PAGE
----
Supreme Court hearing public-sector union case

Posted on: February 26th, 2018 by ABC News No Comments

iStock/Thinkstock(WASHINGTON) — The Supreme Court on Monday is hearing a case which public-sector unions say could potentially impact millions of government workers across the country.

The debate centers on a challenge of an Illinois law allowing unions representing government workers to collect fees from those employees who opt not to join. The case arises from a lawsuit by Mark Janus, a state child-support specialist in Illinois, who claims that his First Amendment rights are violated by the state law which also mandates that public employees who decide not to join an employee union pay so-called “fair share fees” to cover a portion of the union’s contract-bargaining costs.

“This is not giving me the freedom of speech or the freedom of association. I am forced to support this union whether I want to or not- that’s the problem.” Janus told ABC News.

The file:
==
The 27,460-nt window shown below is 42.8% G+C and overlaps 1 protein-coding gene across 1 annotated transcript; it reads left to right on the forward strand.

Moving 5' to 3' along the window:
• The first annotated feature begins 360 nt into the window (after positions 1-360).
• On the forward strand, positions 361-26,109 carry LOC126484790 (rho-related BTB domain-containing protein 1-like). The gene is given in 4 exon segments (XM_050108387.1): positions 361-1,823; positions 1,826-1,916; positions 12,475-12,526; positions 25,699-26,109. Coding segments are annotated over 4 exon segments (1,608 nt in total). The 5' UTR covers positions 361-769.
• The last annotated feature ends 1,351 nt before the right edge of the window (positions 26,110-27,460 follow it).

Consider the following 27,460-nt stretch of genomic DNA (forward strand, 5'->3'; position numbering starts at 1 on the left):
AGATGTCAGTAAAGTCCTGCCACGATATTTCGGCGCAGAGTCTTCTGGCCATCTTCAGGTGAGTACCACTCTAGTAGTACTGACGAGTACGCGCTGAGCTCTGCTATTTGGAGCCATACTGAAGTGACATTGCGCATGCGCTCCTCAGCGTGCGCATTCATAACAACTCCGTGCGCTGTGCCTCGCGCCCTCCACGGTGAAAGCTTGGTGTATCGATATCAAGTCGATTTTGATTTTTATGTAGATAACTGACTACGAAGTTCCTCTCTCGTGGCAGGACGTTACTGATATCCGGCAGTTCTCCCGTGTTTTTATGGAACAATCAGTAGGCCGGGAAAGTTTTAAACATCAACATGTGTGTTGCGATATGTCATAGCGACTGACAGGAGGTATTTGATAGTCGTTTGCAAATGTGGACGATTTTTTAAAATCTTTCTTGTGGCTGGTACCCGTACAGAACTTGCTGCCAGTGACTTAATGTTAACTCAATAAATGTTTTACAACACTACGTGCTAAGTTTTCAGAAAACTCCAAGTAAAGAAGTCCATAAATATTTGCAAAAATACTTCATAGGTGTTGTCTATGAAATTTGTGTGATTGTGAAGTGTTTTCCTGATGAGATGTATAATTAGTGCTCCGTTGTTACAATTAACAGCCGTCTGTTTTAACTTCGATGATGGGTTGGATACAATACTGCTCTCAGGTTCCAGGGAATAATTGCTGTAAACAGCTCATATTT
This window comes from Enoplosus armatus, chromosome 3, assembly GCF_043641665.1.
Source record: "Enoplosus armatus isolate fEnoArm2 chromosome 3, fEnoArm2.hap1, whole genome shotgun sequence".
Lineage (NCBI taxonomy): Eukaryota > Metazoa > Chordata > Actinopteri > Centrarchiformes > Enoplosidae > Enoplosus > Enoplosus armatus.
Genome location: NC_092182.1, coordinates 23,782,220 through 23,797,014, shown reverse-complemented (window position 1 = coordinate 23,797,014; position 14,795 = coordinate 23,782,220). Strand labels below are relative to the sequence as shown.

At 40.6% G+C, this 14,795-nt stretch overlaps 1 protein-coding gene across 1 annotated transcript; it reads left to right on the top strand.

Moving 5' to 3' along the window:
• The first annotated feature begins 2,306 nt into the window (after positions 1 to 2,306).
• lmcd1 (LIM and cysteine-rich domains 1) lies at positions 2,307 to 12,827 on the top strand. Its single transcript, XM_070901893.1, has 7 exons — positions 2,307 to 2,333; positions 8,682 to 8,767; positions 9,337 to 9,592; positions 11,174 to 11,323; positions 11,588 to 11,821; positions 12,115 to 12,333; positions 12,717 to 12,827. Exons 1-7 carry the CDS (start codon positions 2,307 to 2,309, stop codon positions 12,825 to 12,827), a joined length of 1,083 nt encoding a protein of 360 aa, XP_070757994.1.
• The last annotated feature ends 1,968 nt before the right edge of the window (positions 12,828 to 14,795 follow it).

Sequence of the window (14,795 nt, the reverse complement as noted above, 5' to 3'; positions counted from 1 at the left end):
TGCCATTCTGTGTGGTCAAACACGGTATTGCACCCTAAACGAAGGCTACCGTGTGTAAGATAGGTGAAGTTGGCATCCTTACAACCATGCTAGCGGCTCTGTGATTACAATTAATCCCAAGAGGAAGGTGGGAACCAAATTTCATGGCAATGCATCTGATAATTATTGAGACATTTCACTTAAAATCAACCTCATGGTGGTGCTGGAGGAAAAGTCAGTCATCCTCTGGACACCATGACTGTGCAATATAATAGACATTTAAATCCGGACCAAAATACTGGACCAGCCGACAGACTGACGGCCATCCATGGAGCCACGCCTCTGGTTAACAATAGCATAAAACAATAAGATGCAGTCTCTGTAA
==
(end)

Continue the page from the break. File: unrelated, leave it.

Such rules apply in at least 22 states.

Janus said he’s not against unions but wants to have a choice.

“It was just the fact that nobody asked me. It wasn’t a fact that I was given a choice in the matter,” he said. “It was just a mandatory automatic fee. This is not giving me the freedom of speech or the freedom of association.”

The American Federation of State, County and Municipal Employees, in court documents, defends the fee structure saying: “These fair-share fees cover those non-members’ proportionate share of the costs associated with the essential collective-bargaining responsibilities outlined above, but exclude other expenses unrelated to those responsibilities. The unions’ representative functions — and the fees that make those functions possible — serve the interests of the public employer and the State or locality that adopts such a labor-relations system.”

Janus disagrees.

“I don’t need to be represented by them I can represent myself.” Janus said in our interview.

When it considered the case in 2016, the Supreme Court was split 4-4. Supreme Court Justice Neil Gorsuch, who did not weigh in on the case, could potentially prove a pivotal vote.

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